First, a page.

3. --John Bogle, Founder of Vanguard Group, Dies at 89

John "Jack" Bogle, the founder of Vanguard Group Inc. and inventor of the index fund, has died. He was 89 years old. 

Bogle has been credited with doing more for individual investors than anyone on Wall Street, while in the process creating whole new branches of the financial services industry.

"Jack was the ultimate titan," said TheStreet's Jim Cramer.

"He democratized investing and gave everyone a chance at investing in the progress of America. We are all indebted to him for his selfless championing of a low-cost way for people to save and he will be missed. What a gent he was," Cramer added.

Robert Powell, editor of TheStreet's Retirement Daily, said, "Jack was a legend for his contribution to investors in the form of low-cost mutual funds, which is well known and needs no further amplification. But I also got to know a Jack that few others got to experience -- a person ever willing to give back to the community and a person grateful for the chance to live a longer life because of an organ donor."

Bogle died of cancer, the Philadelphia Inquirer reported, citing family members.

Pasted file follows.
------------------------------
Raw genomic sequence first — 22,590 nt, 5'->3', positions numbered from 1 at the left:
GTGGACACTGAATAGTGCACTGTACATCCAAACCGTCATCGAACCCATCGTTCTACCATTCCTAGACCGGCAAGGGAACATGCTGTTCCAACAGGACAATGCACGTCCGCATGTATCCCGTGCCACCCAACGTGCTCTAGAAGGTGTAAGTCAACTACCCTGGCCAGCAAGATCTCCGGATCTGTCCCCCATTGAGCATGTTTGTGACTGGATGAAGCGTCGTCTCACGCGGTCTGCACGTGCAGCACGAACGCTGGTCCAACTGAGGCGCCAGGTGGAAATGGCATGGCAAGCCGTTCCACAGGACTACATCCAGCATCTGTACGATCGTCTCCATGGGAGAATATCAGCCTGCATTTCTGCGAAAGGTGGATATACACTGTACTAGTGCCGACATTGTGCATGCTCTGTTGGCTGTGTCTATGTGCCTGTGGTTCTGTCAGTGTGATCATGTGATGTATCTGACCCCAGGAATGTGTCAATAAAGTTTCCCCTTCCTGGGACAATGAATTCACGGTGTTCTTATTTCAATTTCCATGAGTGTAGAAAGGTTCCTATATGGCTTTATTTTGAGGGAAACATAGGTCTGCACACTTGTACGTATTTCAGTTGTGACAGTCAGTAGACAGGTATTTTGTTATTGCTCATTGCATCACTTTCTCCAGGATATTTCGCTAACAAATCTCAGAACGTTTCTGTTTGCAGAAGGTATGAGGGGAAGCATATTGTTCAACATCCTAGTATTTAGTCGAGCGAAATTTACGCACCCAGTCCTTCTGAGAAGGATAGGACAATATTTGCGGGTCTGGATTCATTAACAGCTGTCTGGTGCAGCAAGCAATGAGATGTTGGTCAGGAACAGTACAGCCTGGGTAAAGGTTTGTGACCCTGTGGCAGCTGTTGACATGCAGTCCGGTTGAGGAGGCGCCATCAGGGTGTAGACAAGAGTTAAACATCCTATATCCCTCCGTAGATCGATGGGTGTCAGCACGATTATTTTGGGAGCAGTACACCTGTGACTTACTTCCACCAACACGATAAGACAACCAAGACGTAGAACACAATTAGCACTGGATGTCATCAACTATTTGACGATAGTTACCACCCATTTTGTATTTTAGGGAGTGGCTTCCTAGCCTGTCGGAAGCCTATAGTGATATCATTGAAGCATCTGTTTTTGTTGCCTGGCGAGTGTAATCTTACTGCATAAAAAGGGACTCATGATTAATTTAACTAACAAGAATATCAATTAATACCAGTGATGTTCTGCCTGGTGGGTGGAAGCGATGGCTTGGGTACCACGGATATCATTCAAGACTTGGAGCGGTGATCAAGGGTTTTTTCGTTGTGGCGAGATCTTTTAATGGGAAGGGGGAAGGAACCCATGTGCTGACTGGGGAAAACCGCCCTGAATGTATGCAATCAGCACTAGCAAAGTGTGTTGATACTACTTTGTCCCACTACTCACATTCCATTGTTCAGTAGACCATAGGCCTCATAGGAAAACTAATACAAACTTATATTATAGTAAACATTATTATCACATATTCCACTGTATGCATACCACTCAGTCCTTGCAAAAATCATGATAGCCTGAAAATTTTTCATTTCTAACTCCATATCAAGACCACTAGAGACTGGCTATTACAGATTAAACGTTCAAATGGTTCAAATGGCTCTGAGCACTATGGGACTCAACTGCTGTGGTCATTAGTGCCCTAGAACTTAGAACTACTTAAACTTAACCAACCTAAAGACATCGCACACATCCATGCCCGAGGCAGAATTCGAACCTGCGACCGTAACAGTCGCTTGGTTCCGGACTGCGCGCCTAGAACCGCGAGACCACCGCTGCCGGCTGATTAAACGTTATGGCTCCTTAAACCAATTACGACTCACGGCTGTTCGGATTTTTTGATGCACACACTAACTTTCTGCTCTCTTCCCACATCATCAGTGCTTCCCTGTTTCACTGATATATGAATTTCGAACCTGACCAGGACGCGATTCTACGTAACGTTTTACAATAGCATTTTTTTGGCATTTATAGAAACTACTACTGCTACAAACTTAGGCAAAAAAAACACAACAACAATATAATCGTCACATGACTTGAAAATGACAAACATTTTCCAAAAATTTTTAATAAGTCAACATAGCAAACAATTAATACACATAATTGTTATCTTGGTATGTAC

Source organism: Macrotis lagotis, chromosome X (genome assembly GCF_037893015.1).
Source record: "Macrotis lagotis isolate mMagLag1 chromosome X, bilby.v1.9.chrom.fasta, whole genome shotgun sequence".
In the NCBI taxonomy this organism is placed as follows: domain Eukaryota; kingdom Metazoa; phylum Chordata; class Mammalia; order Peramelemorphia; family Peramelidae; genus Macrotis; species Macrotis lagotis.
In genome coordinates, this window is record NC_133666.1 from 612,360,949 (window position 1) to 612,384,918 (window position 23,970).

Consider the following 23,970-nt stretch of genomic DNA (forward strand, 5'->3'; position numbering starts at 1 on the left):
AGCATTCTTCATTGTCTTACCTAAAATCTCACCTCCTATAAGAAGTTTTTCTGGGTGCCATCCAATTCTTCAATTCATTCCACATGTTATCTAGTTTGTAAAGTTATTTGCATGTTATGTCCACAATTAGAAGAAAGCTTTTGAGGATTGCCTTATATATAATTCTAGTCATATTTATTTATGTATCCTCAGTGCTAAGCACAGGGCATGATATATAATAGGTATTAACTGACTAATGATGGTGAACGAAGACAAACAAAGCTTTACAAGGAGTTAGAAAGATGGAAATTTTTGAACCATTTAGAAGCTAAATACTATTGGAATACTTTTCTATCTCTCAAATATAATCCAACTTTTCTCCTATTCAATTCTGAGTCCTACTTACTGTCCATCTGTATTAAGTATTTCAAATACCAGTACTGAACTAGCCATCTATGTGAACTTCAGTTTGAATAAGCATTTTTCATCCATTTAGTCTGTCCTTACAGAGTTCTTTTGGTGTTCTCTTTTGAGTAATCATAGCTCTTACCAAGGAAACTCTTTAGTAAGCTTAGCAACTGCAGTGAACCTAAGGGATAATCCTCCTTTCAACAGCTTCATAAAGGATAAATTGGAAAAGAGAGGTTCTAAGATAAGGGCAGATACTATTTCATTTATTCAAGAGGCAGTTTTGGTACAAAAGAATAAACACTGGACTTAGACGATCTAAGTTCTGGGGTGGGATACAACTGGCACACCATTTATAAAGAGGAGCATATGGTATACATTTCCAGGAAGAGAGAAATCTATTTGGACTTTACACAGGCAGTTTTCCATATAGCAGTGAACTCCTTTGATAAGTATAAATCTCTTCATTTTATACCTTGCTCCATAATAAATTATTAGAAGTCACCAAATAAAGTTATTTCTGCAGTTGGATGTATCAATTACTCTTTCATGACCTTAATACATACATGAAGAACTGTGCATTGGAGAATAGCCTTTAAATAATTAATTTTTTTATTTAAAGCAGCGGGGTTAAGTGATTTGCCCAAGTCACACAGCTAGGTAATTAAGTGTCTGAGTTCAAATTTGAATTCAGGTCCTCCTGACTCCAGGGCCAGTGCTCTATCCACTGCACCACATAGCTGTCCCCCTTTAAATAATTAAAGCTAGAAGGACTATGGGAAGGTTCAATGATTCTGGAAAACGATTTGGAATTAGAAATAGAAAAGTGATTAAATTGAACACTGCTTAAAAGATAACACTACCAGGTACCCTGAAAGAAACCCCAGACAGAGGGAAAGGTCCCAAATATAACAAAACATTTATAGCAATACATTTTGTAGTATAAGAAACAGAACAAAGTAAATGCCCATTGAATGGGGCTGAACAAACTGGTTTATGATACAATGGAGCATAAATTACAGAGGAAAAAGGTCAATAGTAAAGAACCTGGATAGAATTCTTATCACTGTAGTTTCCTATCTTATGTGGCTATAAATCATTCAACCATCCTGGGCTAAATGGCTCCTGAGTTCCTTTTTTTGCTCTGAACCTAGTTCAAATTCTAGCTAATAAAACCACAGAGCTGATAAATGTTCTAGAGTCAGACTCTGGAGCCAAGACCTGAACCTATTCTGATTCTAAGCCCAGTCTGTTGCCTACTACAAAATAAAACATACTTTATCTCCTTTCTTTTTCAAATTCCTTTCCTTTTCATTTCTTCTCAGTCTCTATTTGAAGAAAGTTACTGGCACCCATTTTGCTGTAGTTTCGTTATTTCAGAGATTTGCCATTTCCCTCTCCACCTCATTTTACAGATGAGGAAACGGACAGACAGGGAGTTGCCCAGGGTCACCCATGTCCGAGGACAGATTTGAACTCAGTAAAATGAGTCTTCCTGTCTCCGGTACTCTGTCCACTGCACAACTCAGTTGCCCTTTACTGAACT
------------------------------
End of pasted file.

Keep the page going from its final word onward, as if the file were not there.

4. -- CSX Earnings Top Forecasts but Railroad Warns of Slower Growth

Railroad operator CSX Corp. (CSX) reported fourth-quarter earnings of $1.01 a share on revenue of $3.14 billion, topping analysts' estimates on both the top and bottom lines. The stock, however, declined 2.3% in premarket trading on Thursday after CSX said it expects slower growth in 2019.

The company had been expected by Wall Street to report earnings of 99 cents a share on sales of $3.1 billion.

In the year-earlier fourth quarter, CSX earned $4.62 a share on revenue rose of $2.86 billion.

The company said it forecasts "low single-digit revenue growth" in 2019, down from growth of 7% in 2018. 

CSX said its board authorized a new $5 billion share buyback program following early completion of a previous $5 billion repurchase plan.

Real Money Pro's Bruce Kamich examined CSX shares from a technical perspective. To find out more, click here.

5. -- Tribune Reportedly Still Interested in Merger With Gannett

In the weeks before Gannett Co. (GCI)  became the target of a takeover bid from MNG Enterprises Inc., a hedge fund-backed media group, the company was approached by Tribune Publishing Co. (TPCO) about reviving merger talks between the newspaper publishers that had fallen apart two years earlier, the Journal reported, citing people familiar with the matter.

Gannett officials at the time weren't receptive to the overture from Tribune Publishing, the people said. But the Chicago Tribune publisher remains interested in discussions and Gannett's board is likely to revisit the issue in light of the takeover approach that Gannett, the publisher of USA Today, received earlier this week from MNG Enterprises, which is better known as Digital First Media, the Journal reported.

Live Thursday: Jim Cramer Unveils His Top 10 Tips for a Bear Market